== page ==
73 Am. U. L. Rev. 507 (2024).

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The Alien Tort Statute (“ATS”) is a U.S. federal law dating back to 1789 that allows non-U.S. citizens to file civil lawsuits in federal courts against individuals or entities for alleged international law violations. While originally interpreted to address piracy and the safeguarding of foreign diplomats, the ATS gained new relevance in the late twentieth century when it was used to hold individuals and corporations accountable for human rights abuses committed abroad, making it a critical tool in seeking justice for human rights violations.

This Comment argues that there is no longer a realistic federal forum for ATS suits against foreign or domestic corporations. Through a series of decisions, the Supreme Court has effectively precluded federal courts from hearing suits against corporations under the ATS. Furthermore, the failure to provide a federal forum for civil tort claims against corporations for violations of international law under the ATS is a departure from precedent and the United States’ international and domestic legal obligations. Given the status of ATS claims against corporations in federal court, this Comment concludes that state courts are the most viable and necessary forum for tort suits against corporations for violations of international law.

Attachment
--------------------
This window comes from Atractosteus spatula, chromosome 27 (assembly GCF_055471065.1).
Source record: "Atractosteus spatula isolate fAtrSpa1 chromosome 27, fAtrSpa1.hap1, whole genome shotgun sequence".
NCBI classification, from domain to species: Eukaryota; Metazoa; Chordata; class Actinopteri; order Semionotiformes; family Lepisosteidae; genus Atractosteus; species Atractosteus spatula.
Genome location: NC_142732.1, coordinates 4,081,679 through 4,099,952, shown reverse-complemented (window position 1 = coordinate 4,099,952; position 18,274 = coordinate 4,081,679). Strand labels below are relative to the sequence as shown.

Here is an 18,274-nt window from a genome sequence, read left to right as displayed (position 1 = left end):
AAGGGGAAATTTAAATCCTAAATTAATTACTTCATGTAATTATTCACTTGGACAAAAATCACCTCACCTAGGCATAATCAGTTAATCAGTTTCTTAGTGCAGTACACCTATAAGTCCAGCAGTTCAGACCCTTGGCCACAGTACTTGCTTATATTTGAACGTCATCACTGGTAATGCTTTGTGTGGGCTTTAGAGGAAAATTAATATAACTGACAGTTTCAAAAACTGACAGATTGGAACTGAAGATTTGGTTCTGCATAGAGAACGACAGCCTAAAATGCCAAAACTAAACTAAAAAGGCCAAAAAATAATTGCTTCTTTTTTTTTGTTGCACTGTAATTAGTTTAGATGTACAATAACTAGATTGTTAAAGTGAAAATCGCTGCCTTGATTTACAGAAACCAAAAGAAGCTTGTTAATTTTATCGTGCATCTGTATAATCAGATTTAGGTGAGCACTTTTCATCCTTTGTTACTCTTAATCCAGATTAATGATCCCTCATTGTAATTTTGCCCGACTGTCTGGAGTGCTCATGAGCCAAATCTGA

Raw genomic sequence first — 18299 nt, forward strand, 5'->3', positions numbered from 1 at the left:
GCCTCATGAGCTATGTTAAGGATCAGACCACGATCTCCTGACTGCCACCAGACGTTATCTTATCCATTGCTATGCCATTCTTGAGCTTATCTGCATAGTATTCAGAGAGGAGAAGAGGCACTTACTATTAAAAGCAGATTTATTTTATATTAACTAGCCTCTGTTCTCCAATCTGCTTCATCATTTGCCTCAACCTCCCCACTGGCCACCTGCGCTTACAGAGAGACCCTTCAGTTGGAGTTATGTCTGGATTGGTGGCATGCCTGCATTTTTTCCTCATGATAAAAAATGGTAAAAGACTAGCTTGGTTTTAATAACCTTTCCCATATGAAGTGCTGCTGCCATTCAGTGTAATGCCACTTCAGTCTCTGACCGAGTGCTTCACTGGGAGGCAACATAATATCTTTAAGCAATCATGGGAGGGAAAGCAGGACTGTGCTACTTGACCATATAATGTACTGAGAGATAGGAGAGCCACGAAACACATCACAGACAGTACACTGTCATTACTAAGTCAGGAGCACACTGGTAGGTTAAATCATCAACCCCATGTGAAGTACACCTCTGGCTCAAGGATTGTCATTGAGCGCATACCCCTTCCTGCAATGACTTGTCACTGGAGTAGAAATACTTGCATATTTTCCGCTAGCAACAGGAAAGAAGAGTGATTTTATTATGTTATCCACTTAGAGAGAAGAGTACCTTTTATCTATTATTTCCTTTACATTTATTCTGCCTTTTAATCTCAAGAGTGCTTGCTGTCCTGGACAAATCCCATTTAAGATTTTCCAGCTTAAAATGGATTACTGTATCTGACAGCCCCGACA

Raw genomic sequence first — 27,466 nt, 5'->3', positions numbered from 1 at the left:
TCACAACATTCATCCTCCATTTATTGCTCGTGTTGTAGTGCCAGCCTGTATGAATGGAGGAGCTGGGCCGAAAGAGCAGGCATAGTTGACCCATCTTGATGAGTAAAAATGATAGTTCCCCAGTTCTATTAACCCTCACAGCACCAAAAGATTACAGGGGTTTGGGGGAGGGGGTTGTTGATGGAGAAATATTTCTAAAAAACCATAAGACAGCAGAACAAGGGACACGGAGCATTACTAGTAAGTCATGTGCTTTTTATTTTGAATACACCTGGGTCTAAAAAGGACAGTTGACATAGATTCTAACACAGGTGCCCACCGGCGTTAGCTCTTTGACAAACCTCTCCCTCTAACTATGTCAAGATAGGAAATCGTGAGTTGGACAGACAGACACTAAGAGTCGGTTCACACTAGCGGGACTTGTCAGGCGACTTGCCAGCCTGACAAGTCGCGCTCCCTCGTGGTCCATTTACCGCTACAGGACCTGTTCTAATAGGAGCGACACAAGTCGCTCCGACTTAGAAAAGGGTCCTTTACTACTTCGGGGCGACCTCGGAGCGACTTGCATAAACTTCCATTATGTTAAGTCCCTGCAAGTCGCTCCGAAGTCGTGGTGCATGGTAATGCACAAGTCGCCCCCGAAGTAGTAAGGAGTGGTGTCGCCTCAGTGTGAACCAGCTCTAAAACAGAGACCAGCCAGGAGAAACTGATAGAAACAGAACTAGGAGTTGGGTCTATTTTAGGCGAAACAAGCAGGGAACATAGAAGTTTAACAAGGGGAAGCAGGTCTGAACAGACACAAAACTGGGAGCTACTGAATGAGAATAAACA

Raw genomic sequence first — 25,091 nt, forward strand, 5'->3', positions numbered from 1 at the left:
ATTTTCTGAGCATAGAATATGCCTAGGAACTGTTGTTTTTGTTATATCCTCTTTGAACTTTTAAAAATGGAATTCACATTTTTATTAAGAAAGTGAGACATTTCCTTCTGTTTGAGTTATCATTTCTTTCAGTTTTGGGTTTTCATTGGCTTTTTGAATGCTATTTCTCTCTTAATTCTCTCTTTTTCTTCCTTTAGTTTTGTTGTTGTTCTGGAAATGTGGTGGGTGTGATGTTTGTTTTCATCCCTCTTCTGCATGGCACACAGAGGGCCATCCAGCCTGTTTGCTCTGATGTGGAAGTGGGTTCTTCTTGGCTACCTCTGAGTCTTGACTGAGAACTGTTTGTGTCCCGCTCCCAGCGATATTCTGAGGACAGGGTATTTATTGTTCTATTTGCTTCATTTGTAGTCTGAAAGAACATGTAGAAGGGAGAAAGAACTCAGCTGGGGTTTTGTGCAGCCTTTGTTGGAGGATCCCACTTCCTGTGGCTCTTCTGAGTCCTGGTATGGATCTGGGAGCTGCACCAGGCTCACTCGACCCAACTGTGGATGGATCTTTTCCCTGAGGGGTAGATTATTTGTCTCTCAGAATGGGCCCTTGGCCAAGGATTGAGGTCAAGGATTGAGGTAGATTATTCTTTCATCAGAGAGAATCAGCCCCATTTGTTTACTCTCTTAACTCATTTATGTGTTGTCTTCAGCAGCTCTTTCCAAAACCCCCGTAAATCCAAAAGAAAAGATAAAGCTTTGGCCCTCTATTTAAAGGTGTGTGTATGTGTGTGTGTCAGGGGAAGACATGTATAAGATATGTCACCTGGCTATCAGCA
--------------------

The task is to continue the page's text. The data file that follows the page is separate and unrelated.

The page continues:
* Senior Staffer, American University Law Review, Volume 73; J.D. Candidate, May 2024, American University Washington College of Law; B.A., Political Science, 2020, The Ohio State University.

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